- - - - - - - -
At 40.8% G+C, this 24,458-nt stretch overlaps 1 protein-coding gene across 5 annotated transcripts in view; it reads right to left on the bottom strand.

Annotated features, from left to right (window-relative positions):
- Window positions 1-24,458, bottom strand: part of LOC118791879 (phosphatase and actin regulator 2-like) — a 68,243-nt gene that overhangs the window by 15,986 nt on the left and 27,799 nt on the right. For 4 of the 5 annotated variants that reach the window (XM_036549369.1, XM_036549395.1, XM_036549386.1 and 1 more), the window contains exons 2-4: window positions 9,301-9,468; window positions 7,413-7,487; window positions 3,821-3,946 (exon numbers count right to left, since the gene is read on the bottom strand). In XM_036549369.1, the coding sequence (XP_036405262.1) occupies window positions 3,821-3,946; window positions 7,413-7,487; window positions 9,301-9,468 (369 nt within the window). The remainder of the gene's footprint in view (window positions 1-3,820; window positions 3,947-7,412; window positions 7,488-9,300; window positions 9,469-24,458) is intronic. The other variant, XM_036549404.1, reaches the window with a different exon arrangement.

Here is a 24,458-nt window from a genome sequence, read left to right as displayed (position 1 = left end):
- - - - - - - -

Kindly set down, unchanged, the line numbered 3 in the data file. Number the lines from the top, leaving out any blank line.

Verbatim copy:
- Window positions 1-24,458, bottom strand: part of LOC118791879 (phosphatase and actin regulator 2-like) — a 68,243-nt gene that overhangs the window by 15,986 nt on the left and 27,799 nt on the right. For 4 of the 5 annotated variants that reach the window (XM_036549369.1, XM_036549395.1, XM_036549386.1 and 1 more), the window contains exons 2-4: window positions 9,301-9,468; window positions 7,413-7,487; window positions 3,821-3,946 (exon numbers count right to left, since the gene is read on the bottom strand). In XM_036549369.1, the coding sequence (XP_036405262.1) occupies window positions 3,821-3,946; window positions 7,413-7,487; window positions 9,301-9,468 (369 nt within the window). The remainder of the gene's footprint in view (window positions 1-3,820; window positions 3,947-7,412; window positions 7,488-9,300; window positions 9,469-24,458) is intronic. The other variant, XM_036549404.1, reaches the window with a different exon arrangement.